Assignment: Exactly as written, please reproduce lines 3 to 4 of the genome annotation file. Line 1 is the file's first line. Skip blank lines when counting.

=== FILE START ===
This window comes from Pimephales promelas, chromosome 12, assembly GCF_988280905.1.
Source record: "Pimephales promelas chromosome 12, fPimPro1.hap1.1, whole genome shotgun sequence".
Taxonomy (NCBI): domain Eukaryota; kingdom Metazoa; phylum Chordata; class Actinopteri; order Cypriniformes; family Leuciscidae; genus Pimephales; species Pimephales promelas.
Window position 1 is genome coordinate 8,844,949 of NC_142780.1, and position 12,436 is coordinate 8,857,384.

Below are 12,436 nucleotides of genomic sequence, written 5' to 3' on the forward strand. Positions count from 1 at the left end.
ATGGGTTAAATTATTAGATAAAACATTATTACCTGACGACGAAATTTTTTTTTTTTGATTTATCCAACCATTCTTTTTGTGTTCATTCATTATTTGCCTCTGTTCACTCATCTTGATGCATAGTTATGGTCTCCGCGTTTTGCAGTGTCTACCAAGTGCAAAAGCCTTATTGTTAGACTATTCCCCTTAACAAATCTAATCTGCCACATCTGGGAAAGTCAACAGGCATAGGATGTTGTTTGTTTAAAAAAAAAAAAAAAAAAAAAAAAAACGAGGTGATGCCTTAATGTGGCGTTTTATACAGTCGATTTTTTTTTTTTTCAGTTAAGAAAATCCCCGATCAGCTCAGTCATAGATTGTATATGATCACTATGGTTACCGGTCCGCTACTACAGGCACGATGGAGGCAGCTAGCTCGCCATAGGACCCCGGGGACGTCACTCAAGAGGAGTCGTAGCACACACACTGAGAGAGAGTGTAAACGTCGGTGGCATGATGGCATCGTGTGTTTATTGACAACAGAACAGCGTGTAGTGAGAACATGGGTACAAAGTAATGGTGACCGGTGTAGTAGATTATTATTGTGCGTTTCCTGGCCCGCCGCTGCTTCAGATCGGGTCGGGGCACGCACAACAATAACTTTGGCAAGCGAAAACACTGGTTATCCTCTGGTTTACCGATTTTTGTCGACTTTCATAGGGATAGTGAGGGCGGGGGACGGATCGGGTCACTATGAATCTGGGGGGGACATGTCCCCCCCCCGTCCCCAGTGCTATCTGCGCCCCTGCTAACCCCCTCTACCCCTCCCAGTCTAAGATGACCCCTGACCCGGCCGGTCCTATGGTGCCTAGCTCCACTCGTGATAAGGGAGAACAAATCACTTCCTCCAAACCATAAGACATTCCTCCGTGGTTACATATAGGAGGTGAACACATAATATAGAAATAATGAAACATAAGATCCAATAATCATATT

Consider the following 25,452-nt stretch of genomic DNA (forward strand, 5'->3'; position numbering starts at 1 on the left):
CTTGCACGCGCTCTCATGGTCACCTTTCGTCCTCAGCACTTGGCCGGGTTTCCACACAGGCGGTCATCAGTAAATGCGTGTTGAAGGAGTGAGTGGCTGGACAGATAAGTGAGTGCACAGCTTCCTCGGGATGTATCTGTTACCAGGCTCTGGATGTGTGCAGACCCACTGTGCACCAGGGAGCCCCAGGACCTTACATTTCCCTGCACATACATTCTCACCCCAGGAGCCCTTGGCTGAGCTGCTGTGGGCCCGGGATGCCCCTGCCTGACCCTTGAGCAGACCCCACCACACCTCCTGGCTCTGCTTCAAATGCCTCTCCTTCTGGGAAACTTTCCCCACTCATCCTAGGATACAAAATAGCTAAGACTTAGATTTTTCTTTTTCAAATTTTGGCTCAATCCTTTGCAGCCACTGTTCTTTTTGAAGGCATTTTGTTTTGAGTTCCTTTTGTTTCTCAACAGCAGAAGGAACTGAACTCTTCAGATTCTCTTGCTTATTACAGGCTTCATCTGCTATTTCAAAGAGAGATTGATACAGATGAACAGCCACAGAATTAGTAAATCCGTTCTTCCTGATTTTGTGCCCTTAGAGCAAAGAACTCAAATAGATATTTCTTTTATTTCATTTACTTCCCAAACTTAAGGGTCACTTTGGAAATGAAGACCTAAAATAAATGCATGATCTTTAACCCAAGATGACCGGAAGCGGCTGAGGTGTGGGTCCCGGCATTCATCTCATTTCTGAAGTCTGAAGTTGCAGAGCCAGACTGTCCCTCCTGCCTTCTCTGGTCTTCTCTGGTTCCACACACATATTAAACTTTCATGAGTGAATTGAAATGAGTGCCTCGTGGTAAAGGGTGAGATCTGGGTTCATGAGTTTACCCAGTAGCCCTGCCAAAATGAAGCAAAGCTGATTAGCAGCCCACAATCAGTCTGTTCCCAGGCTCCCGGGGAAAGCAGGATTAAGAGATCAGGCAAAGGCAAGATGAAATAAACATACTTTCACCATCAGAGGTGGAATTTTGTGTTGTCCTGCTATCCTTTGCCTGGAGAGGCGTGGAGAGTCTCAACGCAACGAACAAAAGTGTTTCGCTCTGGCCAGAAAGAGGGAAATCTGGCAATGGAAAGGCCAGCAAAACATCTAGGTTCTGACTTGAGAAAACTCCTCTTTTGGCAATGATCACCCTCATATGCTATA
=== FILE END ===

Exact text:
Taxonomy (NCBI): domain Eukaryota; kingdom Metazoa; phylum Chordata; class Actinopteri; order Cypriniformes; family Leuciscidae; genus Pimephales; species Pimephales promelas.
Window position 1 is genome coordinate 8,844,949 of NC_142780.1, and position 12,436 is coordinate 8,857,384.